3) Branding is emotional. Not just the work itself, which ignites passions and reveals uncertainty among your team. But the outcome, the brand, has the power to create emotional engagement that persuades people to take action.
So the brand’s essence has to be simple. If you’re confident that you’ve got your story and positioning straight but you can’t articulate it in three sentences or fewer, then there’s a problem. Filling a website with reams of data and information about what you do and how you do it is not branding.
Find your essence. Boil it down. Make it simple without making it simplistic. And make it emotional. Your audience are not robots. Change is less about what we know and more about how we feel.
Nonprofit Branding in Action
It’s dangerous to let the public form their own opinion of your organization if they’re only privy to little pieces of your story. Often, people have incomplete information about your work or form impressions based on what others have told them. These perceptions rarely reflect hard facts.
The New York City Criminal Justice Agency came to us with a perception problem, which was actually a brand problem.
The organization is not part of city government but works adjacent to it, guiding people who come into the criminal justice system through the pretrial process.
Prior to our engagement, public perception was that CJA was complicit in fueling the problem of mass incarceration. In reality, they function as social workers to support those who encounter the criminal justice system so that they make their court appearances and that they or their families can post bail.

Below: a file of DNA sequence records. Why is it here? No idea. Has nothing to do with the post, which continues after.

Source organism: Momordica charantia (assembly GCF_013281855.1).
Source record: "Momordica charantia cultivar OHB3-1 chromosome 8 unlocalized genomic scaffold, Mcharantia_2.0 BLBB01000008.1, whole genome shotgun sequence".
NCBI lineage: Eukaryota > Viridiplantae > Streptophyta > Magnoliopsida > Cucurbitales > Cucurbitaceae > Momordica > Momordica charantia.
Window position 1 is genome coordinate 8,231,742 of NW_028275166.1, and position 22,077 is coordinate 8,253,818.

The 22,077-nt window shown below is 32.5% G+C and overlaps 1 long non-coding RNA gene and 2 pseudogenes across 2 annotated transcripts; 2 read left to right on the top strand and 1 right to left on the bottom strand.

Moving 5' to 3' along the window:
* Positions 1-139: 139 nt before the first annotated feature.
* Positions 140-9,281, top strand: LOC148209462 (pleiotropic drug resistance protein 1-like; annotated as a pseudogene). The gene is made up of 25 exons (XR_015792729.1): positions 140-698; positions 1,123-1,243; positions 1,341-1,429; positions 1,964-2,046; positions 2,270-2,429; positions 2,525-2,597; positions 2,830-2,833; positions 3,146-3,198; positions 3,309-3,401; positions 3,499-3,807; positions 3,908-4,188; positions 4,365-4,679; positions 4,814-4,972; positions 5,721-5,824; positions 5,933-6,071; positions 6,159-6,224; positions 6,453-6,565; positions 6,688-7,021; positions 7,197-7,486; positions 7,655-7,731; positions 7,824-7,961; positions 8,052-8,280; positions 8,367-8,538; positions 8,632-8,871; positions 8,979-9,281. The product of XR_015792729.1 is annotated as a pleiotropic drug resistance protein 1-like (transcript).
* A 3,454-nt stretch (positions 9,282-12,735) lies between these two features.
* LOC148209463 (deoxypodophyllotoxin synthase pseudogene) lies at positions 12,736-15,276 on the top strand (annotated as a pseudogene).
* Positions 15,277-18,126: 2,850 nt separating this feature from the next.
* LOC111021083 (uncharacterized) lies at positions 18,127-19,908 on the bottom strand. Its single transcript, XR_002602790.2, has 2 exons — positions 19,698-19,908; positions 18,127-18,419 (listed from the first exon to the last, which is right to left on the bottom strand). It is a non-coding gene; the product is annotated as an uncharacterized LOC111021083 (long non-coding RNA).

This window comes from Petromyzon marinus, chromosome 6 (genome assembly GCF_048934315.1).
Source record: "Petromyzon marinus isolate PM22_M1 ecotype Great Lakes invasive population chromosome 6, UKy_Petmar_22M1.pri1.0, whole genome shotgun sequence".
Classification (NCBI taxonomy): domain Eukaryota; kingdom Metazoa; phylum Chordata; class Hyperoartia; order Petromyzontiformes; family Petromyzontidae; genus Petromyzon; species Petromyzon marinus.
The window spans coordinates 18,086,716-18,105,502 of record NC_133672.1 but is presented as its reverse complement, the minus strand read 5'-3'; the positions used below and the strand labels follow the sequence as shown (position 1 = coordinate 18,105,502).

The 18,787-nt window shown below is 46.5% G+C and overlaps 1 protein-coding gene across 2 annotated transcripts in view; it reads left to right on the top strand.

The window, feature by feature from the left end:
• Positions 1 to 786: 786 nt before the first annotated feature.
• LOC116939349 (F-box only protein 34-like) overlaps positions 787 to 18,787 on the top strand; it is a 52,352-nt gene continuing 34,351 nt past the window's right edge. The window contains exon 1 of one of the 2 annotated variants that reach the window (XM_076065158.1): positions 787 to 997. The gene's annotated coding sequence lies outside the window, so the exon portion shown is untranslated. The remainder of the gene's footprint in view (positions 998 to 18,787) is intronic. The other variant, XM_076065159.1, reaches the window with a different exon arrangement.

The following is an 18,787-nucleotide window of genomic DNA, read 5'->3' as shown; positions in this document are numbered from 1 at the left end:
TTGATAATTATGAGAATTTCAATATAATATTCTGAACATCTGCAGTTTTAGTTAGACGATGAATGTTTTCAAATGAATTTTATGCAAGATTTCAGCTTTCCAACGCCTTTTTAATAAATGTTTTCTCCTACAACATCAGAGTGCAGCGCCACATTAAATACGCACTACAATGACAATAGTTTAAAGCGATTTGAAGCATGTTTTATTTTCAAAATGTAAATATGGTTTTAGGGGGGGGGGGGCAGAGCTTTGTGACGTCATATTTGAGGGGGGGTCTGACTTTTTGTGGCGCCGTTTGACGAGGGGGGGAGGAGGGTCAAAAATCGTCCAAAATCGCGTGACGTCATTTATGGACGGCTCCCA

Through our branding process, we defined the real values that they brought to the work. Leaders had staked a politically neutral posture and preferred to operate as a faceless bureaucracy. But our research showed that the outside world interpreted that neutrality as complicity.
We advised that their nonpartisan stance should be backed by a set of stated values so it was clear that there’s a moral anchor to their work. We created a specific page on their website focused on their research ethics and values, so the public could no longer say CJA enables a broken criminal justice system.
A Strong Brand Builds Trust
At a time when trust in nonprofits is decreasing (or on par with business) and the role of the social sector is more important than ever, branding is the way to boost your influence.
Brand is layered, nuanced, faceted, and dimensioned. When someone encounters your organization online, or through a news article, or via an awareness-building event, they should experience a singular voice representing the core of your organization.
The journey and process of branding or rebranding is as important as the end product. We’re committed to walking side by side with you to uncover your purpose, crystallize this into resonant words and visuals, and help you wield this influence in order to move your mission forward in a meaningful way. Let’s talk about how we can support your work.
This essay was originally posted in the newsletter Insights by Hyperakt, a purpose-driven design and innovation studio that elevates human dignity and ignites curiosity. Illustration by Merit Myers.